Every day is Christmas day at East Ravendale Church of England primary.
Jan Christmas, reception teacher at the North-east Lincolnshire school, often finds that, like her seasonal namesake, her arrival is greeted with excitement among the four and five-year-olds in her class.
"The children tend to think I'm connected to Christmas, or that I'm married to Father Christmas," the 51-year-old said.
"When I do home visits, the children can't wait to see me. They think I'll turn up in a red coat."
While Mrs Christmas attempts to clarify her relationship to Father Christmas for pupils ("there are two boys called Harry here, but that doesn't mean they're related"), her husband fends off jokes from 14-year-old boys.
Nigel Christmas, 51, married to Jan for 30 years, is an RE teacher at nearby Toll Bar specialist business school. "Pupils say to me, if you were a priest, you'd be Father Christmas," he said. "One student asked me if I had a cat and when I said yes, he asked if it was called Santa Claws."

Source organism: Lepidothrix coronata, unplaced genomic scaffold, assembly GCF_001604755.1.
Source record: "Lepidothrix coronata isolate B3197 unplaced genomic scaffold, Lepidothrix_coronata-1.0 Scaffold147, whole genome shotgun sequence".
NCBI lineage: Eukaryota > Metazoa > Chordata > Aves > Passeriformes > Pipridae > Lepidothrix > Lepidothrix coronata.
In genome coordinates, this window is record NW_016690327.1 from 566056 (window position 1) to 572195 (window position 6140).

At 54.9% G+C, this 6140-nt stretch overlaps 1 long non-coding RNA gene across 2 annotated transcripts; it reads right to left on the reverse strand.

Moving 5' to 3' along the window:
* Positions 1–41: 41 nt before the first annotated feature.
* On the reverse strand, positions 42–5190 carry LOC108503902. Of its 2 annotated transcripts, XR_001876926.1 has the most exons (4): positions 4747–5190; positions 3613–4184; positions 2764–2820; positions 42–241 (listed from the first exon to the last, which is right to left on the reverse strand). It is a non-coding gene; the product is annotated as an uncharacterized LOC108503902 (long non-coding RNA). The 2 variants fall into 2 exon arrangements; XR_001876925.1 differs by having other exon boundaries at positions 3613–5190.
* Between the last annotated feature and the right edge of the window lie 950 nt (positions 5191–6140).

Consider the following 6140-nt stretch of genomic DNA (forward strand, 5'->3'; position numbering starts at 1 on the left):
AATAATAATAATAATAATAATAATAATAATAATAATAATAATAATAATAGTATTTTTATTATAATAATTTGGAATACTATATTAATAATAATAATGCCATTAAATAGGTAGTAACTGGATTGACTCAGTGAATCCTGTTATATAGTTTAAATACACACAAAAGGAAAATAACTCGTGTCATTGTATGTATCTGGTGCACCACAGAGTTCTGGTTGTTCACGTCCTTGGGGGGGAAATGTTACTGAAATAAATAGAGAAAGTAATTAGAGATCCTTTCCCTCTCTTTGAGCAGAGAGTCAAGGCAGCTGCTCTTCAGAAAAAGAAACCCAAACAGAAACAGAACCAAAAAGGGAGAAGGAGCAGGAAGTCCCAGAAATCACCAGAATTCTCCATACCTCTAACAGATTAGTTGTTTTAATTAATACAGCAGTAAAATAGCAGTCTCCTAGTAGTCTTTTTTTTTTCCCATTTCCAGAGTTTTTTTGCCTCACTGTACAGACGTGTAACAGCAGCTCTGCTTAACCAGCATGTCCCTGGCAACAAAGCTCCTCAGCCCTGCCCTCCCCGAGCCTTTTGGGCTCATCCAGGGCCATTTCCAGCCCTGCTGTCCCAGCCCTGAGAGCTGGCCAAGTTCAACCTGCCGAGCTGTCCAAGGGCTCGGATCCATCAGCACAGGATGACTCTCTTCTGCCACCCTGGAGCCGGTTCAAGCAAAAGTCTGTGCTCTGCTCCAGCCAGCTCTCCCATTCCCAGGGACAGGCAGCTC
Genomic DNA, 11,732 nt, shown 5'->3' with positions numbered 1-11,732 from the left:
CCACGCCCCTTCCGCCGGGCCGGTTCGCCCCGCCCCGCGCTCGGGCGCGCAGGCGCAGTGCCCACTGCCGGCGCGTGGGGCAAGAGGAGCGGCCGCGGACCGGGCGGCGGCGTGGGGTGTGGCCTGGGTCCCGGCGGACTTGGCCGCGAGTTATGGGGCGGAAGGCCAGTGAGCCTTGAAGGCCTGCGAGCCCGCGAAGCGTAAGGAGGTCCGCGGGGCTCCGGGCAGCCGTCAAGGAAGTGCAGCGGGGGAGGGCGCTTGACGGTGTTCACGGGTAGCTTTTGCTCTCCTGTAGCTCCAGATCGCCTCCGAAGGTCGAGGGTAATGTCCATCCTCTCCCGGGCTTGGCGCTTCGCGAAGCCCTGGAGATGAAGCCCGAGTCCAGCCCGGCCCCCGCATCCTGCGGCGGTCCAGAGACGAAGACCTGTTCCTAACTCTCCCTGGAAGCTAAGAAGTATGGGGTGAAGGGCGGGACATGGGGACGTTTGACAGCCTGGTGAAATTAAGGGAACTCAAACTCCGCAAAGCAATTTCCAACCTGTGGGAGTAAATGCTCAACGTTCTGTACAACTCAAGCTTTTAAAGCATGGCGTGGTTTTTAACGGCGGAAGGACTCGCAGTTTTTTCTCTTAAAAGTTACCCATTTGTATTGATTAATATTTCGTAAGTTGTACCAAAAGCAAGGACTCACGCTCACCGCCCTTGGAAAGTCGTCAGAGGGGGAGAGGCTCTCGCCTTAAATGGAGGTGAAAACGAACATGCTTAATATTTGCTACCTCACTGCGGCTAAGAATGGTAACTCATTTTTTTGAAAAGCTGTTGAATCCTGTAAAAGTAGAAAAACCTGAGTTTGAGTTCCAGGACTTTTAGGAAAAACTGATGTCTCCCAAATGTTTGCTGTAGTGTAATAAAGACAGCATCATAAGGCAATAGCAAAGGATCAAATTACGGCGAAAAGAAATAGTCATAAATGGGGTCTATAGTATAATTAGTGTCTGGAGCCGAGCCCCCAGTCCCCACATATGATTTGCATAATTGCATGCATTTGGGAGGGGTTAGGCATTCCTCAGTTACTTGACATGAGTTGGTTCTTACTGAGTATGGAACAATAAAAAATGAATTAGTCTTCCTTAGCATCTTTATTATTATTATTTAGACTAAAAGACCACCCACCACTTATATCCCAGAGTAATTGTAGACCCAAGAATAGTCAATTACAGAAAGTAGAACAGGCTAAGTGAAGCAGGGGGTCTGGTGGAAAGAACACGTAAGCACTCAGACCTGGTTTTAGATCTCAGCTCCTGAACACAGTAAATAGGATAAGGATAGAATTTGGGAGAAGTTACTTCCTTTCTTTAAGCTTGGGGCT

Pupils have greeted his arrival in the classroom with a chorus of "So here he is, Mr Christmas", to the tune of Slade's 1973 Christmas number one, Merry Xmas Everybody. But the couple deny that they have grown into their names with age.
Mrs Christmas is a long way from the rotund, grey-haired Mrs Christmas in the picture book she reads to her class. And, while Mr Christmas sports a beard and has crafted homemade toys for his three sons, he says he is far from the universal father figure the name suggests. But he does find the name an advantage: "I like having a name that's memorable. There's never that embarrassing moment when a former pupil says, 'I remember you teaching me, but I can't remember your name'."
Mrs Christmas, however, is not entirely convinced: "Whenever you sign your name, people make a joke or a comment. You can't be anonymous. Sometimes I wish I was called Smith."